From telling Iran they shouldn’t torture quite so many bloggers to complaining about China hacking Google, America is big on pushing Internet freedom around the world these days. Even before the Arab Revolutions, ensuring Internet freedom was an official foreign policy objective. But you know what would make us more plausible advocates for a free Internet? If we had one.
Note: This column was originally featured in the Holiday 2012 issue of the magazine.
Every year in much of the world, a year's worth of human creativity becomes public domain. Not in America, though, where we are in the middle of a 20-year drought of creative freedom, on account of copyright term extensions.
The public domain is that bit of human creativity that everyone and no one owns, creative work not covered by intellectual property law. Works by Shakespeare, Verne, and Dickens, all the books of Project Gutenberg, are free to download, and free to use. The public domain is completely free speech that anyone can listen to, yell at, rework, build upon, sell, or share. It's also one of the reasons we have intellectual property in the first place.
Make no mistake, we are living in the future. In a matter of moments, we can publish our thoughts, communicate with people on other continents, or start downloading more information than we can ever consume. We are presented with hundreds of great offers every day—each with a thousand caveats. We hear about hackers stealing identities and kids being sued for copyright infringement, and even a New York socialite slap-fight taking place in an anonymous forum can take the national stage. The future is odd, indeed. To help you get some of it straight, we sat down with various lawyers and asked: How do our rights work in the digital age? Can you get in trouble posting messages about someone online? Are there exceptions to copyright? Is it legal to back up your ebooks? Not all of these questions have clear answers, and some answers don’t make much sense. We might be living in the future, but the legal system was designed to deal with the increasingly obsolete present.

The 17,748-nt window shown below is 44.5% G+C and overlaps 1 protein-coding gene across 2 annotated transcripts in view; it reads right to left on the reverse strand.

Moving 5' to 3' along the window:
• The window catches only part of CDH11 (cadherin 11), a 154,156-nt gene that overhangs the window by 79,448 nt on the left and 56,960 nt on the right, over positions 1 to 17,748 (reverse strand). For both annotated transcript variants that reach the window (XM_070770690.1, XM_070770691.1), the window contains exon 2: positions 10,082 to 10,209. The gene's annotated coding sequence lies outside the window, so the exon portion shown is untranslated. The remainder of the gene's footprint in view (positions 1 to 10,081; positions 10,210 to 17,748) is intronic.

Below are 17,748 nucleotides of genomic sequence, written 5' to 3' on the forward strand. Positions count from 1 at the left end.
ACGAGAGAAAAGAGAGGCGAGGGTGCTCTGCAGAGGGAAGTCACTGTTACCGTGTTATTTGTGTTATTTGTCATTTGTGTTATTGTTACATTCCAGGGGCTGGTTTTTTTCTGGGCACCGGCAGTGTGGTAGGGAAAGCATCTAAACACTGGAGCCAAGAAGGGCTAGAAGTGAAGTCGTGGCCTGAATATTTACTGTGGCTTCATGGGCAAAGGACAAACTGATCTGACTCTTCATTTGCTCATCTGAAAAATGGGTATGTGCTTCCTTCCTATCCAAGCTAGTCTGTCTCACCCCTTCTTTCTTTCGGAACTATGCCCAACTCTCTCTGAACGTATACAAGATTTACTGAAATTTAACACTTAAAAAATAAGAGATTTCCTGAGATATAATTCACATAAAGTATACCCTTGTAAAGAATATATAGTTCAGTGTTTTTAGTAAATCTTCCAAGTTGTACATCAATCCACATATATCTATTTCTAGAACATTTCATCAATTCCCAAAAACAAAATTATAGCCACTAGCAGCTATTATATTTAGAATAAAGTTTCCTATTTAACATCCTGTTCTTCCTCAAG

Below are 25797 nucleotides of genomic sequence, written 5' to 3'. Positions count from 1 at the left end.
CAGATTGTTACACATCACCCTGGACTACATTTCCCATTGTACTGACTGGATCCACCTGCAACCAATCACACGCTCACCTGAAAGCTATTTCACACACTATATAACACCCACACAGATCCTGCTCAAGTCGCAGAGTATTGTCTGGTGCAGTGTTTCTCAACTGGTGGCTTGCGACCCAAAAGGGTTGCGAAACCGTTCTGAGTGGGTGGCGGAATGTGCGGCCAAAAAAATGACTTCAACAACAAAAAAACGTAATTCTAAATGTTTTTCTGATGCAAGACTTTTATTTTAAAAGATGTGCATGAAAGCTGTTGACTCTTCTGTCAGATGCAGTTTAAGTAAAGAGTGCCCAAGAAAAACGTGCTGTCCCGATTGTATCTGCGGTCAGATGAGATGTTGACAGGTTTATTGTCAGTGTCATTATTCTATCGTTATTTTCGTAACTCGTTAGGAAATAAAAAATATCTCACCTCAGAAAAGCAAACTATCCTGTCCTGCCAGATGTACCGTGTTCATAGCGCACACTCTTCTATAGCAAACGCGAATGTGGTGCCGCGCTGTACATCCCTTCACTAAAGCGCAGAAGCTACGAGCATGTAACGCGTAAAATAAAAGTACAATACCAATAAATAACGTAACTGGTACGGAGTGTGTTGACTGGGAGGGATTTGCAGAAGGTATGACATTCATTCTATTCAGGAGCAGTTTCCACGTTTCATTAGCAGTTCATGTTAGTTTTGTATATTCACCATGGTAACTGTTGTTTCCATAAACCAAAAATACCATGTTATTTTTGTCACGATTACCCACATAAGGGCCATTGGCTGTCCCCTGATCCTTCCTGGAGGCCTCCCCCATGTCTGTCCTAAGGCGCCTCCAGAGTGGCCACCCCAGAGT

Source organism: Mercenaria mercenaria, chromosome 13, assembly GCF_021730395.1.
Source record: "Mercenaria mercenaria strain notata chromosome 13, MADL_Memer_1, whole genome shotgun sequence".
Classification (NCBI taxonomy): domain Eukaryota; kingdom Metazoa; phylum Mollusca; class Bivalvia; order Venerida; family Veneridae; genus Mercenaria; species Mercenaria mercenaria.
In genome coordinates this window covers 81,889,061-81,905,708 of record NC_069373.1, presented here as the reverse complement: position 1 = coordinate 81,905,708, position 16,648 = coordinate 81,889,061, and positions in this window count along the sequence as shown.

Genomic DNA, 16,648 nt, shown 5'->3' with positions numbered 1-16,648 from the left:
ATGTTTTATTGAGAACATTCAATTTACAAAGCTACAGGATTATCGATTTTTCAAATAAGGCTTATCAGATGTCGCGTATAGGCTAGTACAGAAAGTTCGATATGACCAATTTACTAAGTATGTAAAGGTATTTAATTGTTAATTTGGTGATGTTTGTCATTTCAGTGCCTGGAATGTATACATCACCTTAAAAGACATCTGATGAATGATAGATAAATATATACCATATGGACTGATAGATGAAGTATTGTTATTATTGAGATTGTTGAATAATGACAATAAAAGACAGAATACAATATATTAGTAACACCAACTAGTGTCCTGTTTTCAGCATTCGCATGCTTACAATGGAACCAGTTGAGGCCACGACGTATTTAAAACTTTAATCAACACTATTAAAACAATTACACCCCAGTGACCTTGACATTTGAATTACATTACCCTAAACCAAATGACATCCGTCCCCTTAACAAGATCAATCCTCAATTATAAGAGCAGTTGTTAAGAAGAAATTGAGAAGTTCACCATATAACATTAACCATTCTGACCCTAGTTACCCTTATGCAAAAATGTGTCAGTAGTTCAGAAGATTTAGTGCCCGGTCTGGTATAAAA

Ah, the humble End User License Agreement. You tear through them, you click “I agree,” but what exactly are you agreeing to? I don’t actually know, because like you, I never read them.
Claiming to read all your software licenses is the reverse of masturbation—90 percent admit they don’t do it, and the other 10 percent are liars. It’s hard to get through a whole day without agreeing to the occasional complex contract, we definitely couldn’t get through the day if we read them.
These days, companies claim to sell us their EULA in lieu of just selling us their software, to give themselves powers over their software the law doesn’t give them. How much power? No one exactly knows. This last-mile legislation by companies has met with mixed response when it goes to court.
ACTA, the Anti-Counterfeiting Trade Agreement, is a treaty on international IP enforcement being secretly negotiated between various nations and trade groups, because apparently the normally inscrutable WIPO (World Intellectual Property Organization) wasn’t arcane and opaque enough. Documents related to things like copyright enforcement at borders (read: taking your iPod away) have been given classified status as a national security matter by executive order. Really? National security?
When did national security get this lame? ACTA is making me miss the Cold War. Back then, when governments and corporations did back-room dealing, covering up their sinister moves with callous disregard for their citizens’ rights and well being, they were covering up doomsday nuclear stuff on sexy ’60s microfiche. They also had the decency to protect their secrets from James Bond with sexy spies and ninjas.
I’m going to say something I don’t get to say enough: Copyright can be great. It can provide a living wage, spread knowledge, and even sometimes enhance art. It gives us Open Source, viral art, and countless creative works that would have died in the desk job. Many of the worst uses of copyright are actually misuses, deceptions, and hustles. They often trade on how confusing copyright is, giving too much power to legally worded nonsense meant to squeeze money or restrict use that’s all bark and no legal standing.